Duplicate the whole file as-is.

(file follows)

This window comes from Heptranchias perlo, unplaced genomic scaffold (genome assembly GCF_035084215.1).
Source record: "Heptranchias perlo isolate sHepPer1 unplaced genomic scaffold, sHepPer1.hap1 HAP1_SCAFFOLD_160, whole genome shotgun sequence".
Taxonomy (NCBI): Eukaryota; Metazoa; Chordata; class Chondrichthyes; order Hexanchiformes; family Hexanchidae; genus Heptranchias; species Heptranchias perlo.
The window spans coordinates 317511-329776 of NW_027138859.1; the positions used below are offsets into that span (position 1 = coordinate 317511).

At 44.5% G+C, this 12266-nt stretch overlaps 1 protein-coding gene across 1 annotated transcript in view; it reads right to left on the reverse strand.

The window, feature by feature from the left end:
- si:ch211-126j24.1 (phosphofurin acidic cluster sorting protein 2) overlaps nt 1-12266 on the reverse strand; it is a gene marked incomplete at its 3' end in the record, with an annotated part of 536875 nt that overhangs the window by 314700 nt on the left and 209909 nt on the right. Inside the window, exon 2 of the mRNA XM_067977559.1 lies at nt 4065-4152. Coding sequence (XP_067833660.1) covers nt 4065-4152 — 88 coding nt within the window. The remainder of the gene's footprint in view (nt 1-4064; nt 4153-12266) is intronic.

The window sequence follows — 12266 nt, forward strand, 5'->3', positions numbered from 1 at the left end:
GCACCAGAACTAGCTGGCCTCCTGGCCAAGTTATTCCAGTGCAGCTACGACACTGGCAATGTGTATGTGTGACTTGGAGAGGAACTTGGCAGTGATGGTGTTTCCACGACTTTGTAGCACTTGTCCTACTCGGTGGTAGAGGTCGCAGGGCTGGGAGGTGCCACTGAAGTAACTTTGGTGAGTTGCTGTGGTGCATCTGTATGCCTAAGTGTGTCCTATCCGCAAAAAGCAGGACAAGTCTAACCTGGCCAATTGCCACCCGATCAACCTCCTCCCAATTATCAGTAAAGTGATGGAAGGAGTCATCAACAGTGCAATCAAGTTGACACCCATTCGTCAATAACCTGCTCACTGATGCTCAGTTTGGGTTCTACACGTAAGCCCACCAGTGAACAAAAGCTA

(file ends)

This window comes from Heptranchias perlo, unplaced genomic scaffold (genome assembly GCF_035084215.1).
Source record: "Heptranchias perlo isolate sHepPer1 unplaced genomic scaffold, sHepPer1.hap1 HAP1_SCAFFOLD_160, whole genome shotgun sequence".
Taxonomy (NCBI): Eukaryota; Metazoa; Chordata; class Chondrichthyes; order Hexanchiformes; family Hexanchidae; genus Heptranchias; species Heptranchias perlo.
The window spans coordinates 317511-329776 of NW_027138859.1; the positions used below are offsets into that span (position 1 = coordinate 317511).

At 44.5% G+C, this 12266-nt stretch overlaps 1 protein-coding gene across 1 annotated transcript in view; it reads right to left on the reverse strand.

The window, feature by feature from the left end:
- si:ch211-126j24.1 (phosphofurin acidic cluster sorting protein 2) overlaps nt 1-12266 on the reverse strand; it is a gene marked incomplete at its 3' end in the record, with an annotated part of 536875 nt that overhangs the window by 314700 nt on the left and 209909 nt on the right. Inside the window, exon 2 of the mRNA XM_067977559.1 lies at nt 4065-4152. Coding sequence (XP_067833660.1) covers nt 4065-4152 — 88 coding nt within the window. The remainder of the gene's footprint in view (nt 1-4064; nt 4153-12266) is intronic.

The window sequence follows — 12266 nt, forward strand, 5'->3', positions numbered from 1 at the left end:
GCACCAGAACTAGCTGGCCTCCTGGCCAAGTTATTCCAGTGCAGCTACGACACTGGCAATGTGTATGTGTGACTTGGAGAGGAACTTGGCAGTGATGGTGTTTCCACGACTTTGTAGCACTTGTCCTACTCGGTGGTAGAGGTCGCAGGGCTGGGAGGTGCCACTGAAGTAACTTTGGTGAGTTGCTGTGGTGCATCTGTATGCCTAAGTGTGTCCTATCCGCAAAAAGCAGGACAAGTCTAACCTGGCCAATTGCCACCCGATCAACCTCCTCCCAATTATCAGTAAAGTGATGGAAGGAGTCATCAACAGTGCAATCAAGTTGACACCCATTCGTCAATAACCTGCTCACTGATGCTCAGTTTGGGTTCTACACGTAAGCCCACCAGTGAACAAAAGCTA